Your voice does more than combine sounds to form words: It conveys your mood, emotion and perspective. Tone of voice is your ability to change the meaning of the words you say by changing your pitch, intonation, volume and tempo. Because listeners use sound to interpret your message, being sensitive to how your tone of voice affects what they hear can make you a better communicator.
At the Mall
A trip to the bank, grocery store or dry cleaners can lead you to rely on different tones of voice. For example, you had to say, "Excuse me," four times, in four different ways. Your "friendly" tone of voice expressed concern as you said, "Excuse me" to get the attention of someone who had just dropped a glove. A louder voice and emphasis on the word "me" showed your indignation at the teen who jumped the line. When the person behind the counter said she couldn't help you, you indicated your disbelief in a query: "Excuse me?" and a higher-pitched voice. Finally, when you saw a shoplifter in action, you repeated the phrase quickly and more loudly each time to convey urgency and to get the manager's attention.
On the Town
Parties make prime occasions to observe how people use tone of voice to communicate. As you mingle among guests, you might hear people say, "That's interesting," yet you can interpret the phrase in several ways. One voice sounds animated and says, "That IS interesting," which tells you the person finds the topic being discussed new or fascinating. Another tone gives you the impression he doesn't see how anyone could have such an opinion by asking, "That’s interesting?" and stressing the last word, while you detect a touch of sarcasm in a third conversation by the monotone sound that the speaker used with both words.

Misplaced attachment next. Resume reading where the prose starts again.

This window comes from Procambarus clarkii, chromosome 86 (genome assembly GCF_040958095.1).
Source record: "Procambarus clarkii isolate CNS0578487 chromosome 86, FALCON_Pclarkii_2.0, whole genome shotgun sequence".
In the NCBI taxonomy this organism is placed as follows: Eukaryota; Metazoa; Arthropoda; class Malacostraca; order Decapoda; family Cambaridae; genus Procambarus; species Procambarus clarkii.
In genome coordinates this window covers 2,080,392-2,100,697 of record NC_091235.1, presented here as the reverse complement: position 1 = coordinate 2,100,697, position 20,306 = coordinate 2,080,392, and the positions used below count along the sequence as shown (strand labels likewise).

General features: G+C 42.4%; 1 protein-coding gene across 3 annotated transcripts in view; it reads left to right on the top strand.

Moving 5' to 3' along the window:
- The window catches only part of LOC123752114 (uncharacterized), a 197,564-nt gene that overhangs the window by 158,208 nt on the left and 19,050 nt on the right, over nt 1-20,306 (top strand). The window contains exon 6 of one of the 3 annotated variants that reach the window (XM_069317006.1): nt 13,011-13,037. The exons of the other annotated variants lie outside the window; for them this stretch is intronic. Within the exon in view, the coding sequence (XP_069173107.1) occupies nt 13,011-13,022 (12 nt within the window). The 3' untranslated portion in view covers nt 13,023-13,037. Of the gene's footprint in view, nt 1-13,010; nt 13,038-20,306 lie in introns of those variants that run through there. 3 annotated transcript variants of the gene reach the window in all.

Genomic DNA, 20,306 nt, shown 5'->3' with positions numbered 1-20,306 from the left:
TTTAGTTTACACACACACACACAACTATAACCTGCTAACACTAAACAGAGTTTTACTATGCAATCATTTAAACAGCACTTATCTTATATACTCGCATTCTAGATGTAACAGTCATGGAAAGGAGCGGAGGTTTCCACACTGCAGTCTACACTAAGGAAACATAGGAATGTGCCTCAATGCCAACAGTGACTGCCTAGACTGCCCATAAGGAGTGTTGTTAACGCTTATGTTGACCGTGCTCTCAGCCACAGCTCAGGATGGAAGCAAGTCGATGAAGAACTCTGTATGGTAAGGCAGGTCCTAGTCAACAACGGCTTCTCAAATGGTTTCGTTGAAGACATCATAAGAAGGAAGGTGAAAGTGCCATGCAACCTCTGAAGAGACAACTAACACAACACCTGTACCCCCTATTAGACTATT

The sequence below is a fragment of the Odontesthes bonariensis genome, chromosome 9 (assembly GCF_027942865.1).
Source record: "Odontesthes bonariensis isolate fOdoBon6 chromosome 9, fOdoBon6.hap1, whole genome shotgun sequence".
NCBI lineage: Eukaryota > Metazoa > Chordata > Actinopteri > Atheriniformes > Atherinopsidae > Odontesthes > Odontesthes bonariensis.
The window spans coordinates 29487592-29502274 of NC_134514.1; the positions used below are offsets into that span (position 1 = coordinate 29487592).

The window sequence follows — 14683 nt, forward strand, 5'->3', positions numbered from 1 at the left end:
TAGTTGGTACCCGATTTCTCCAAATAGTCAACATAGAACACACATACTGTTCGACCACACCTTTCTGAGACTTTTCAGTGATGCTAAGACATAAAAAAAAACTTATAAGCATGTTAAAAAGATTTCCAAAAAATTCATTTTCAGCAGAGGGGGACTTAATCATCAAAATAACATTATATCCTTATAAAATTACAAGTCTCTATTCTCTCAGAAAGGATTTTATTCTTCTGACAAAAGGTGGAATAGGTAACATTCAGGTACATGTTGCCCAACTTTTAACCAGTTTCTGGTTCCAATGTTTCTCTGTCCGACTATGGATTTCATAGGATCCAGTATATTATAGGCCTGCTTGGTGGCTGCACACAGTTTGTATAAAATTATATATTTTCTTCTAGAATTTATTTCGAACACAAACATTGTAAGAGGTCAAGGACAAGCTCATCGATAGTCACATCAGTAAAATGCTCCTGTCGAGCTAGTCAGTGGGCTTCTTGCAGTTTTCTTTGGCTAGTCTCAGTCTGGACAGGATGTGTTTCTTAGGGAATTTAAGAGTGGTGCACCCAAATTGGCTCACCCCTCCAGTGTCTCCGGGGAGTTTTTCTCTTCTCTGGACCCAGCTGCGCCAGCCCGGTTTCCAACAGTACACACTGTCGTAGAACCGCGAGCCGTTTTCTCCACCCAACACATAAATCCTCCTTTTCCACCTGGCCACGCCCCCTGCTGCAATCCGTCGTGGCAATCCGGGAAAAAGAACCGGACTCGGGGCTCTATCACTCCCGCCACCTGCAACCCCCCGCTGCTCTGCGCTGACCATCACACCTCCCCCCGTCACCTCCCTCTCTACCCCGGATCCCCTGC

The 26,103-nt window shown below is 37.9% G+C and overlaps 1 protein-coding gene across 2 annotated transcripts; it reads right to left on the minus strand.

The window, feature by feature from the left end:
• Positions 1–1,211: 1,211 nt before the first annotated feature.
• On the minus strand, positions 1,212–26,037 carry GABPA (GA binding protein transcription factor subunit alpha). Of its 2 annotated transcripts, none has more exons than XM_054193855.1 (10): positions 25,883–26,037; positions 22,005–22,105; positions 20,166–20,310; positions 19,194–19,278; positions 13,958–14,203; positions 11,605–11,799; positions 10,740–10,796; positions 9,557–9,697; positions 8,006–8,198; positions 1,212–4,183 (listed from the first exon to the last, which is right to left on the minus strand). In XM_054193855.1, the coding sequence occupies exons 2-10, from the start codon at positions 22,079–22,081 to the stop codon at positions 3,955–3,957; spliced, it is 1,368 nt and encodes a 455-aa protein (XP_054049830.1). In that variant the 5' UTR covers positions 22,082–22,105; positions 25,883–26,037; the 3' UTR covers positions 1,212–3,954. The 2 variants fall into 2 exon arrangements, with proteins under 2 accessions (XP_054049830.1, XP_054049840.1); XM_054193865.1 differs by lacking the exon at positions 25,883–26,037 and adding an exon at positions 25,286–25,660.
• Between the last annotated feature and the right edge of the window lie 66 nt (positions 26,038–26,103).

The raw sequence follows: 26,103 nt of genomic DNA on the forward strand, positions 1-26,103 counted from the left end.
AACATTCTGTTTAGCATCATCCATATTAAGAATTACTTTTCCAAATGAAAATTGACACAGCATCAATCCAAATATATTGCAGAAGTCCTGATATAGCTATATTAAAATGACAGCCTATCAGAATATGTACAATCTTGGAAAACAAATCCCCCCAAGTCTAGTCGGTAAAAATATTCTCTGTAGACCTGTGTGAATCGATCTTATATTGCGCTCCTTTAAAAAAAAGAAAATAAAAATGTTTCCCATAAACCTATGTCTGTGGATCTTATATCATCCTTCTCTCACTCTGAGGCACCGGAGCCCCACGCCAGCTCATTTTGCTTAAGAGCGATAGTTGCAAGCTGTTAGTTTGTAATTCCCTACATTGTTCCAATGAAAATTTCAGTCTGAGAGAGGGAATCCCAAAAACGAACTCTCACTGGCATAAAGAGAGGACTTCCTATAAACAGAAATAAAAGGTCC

Phone a Friend
When you text friends, you rely on words and punctuation to get your point across. But, without hearing your voice, your friends may misinterpret the message. Sending a text such as, "I didn’t say Carol knew John," may cloud the information you want them to have. During a call, however, your tone of voice and the words in that same phase you emphasize clarify your intention. For example, you imply that someone else said it when you emphasize "I," or that Carol knew someone else if you stress "John." Accentuating "knew" tells your listener that Carol wasn't acquainted with John. Although the words remain unchanged, your tone of voice alters the meaning for listeners.
Sensitivity to tone of voice becomes important when meeting people. A soft voice tells you the person with whom you're speaking is shy, while a loud, strong voice lets you know he's overconfident or aggressive. You can put a new acquaintance at ease by speaking slowly and indicate your happiness when you speak melodically. Tone of voice is a two-way street, however. If your partner responds to you in a monotone voice, you may be boring her.
Trudy Brunot began writing in 1992. Her work has appeared in "Quarterly," "Pennsylvania Health & You," "Constructor" and the "Tribune-Review" newspaper. Her domestic and international experience includes human resources, advertising, marketing, product and retail management positions. She holds a master's degree in international business administration from the University of South Carolina.